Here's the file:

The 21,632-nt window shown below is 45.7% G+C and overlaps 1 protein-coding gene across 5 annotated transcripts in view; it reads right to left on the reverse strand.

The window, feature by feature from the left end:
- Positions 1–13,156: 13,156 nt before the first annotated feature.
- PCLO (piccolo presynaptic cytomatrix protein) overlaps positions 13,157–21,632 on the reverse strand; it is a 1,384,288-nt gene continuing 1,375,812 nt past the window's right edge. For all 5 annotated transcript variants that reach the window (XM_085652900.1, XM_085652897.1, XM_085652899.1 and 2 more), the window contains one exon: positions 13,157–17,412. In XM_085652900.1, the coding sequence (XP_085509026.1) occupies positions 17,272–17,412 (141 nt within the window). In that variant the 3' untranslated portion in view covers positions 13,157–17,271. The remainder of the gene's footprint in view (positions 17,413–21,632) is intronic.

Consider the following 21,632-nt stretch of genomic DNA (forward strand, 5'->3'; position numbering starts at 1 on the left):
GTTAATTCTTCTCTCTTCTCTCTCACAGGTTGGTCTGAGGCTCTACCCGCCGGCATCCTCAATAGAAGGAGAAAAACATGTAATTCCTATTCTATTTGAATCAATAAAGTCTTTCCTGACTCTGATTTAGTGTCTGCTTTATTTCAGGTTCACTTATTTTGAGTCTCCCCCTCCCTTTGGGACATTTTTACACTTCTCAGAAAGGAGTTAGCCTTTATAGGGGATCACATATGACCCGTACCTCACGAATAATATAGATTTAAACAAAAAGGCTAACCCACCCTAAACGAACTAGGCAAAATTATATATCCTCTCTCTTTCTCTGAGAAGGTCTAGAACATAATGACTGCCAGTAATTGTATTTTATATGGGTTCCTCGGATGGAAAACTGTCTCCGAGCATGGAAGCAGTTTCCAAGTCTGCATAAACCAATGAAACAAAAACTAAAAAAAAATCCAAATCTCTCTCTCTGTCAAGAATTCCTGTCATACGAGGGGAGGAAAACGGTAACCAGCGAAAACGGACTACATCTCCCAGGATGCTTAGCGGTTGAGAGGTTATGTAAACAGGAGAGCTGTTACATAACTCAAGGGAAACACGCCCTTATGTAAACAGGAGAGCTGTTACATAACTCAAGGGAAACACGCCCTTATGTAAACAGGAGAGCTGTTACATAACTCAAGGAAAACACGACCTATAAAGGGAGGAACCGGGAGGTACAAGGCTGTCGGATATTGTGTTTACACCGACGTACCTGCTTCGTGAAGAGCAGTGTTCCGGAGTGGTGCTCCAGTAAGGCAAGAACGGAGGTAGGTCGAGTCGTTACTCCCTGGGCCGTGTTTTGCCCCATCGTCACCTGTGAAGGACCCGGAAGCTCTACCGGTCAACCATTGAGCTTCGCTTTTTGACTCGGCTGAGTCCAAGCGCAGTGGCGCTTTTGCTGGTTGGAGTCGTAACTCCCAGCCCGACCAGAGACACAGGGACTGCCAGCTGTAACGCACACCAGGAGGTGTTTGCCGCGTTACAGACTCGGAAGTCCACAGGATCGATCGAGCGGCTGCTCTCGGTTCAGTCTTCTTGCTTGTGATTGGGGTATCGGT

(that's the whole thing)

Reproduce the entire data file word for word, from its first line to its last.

The 21,632-nt window shown below is 45.7% G+C and overlaps 1 protein-coding gene across 5 annotated transcripts in view; it reads right to left on the reverse strand.

The window, feature by feature from the left end:
- Positions 1–13,156: 13,156 nt before the first annotated feature.
- PCLO (piccolo presynaptic cytomatrix protein) overlaps positions 13,157–21,632 on the reverse strand; it is a 1,384,288-nt gene continuing 1,375,812 nt past the window's right edge. For all 5 annotated transcript variants that reach the window (XM_085652900.1, XM_085652897.1, XM_085652899.1 and 2 more), the window contains one exon: positions 13,157–17,412. In XM_085652900.1, the coding sequence (XP_085509026.1) occupies positions 17,272–17,412 (141 nt within the window). In that variant the 3' untranslated portion in view covers positions 13,157–17,271. The remainder of the gene's footprint in view (positions 17,413–21,632) is intronic.

Consider the following 21,632-nt stretch of genomic DNA (forward strand, 5'->3'; position numbering starts at 1 on the left):
GTTAATTCTTCTCTCTTCTCTCTCACAGGTTGGTCTGAGGCTCTACCCGCCGGCATCCTCAATAGAAGGAGAAAAACATGTAATTCCTATTCTATTTGAATCAATAAAGTCTTTCCTGACTCTGATTTAGTGTCTGCTTTATTTCAGGTTCACTTATTTTGAGTCTCCCCCTCCCTTTGGGACATTTTTACACTTCTCAGAAAGGAGTTAGCCTTTATAGGGGATCACATATGACCCGTACCTCACGAATAATATAGATTTAAACAAAAAGGCTAACCCACCCTAAACGAACTAGGCAAAATTATATATCCTCTCTCTTTCTCTGAGAAGGTCTAGAACATAATGACTGCCAGTAATTGTATTTTATATGGGTTCCTCGGATGGAAAACTGTCTCCGAGCATGGAAGCAGTTTCCAAGTCTGCATAAACCAATGAAACAAAAACTAAAAAAAAATCCAAATCTCTCTCTCTGTCAAGAATTCCTGTCATACGAGGGGAGGAAAACGGTAACCAGCGAAAACGGACTACATCTCCCAGGATGCTTAGCGGTTGAGAGGTTATGTAAACAGGAGAGCTGTTACATAACTCAAGGGAAACACGCCCTTATGTAAACAGGAGAGCTGTTACATAACTCAAGGGAAACACGCCCTTATGTAAACAGGAGAGCTGTTACATAACTCAAGGAAAACACGACCTATAAAGGGAGGAACCGGGAGGTACAAGGCTGTCGGATATTGTGTTTACACCGACGTACCTGCTTCGTGAAGAGCAGTGTTCCGGAGTGGTGCTCCAGTAAGGCAAGAACGGAGGTAGGTCGAGTCGTTACTCCCTGGGCCGTGTTTTGCCCCATCGTCACCTGTGAAGGACCCGGAAGCTCTACCGGTCAACCATTGAGCTTCGCTTTTTGACTCGGCTGAGTCCAAGCGCAGTGGCGCTTTTGCTGGTTGGAGTCGTAACTCCCAGCCCGACCAGAGACACAGGGACTGCCAGCTGTAACGCACACCAGGAGGTGTTTGCCGCGTTACAGACTCGGAAGTCCACAGGATCGATCGAGCGGCTGCTCTCGGTTCAGTCTTCTTGCTTGTGATTGGGGTATCGGT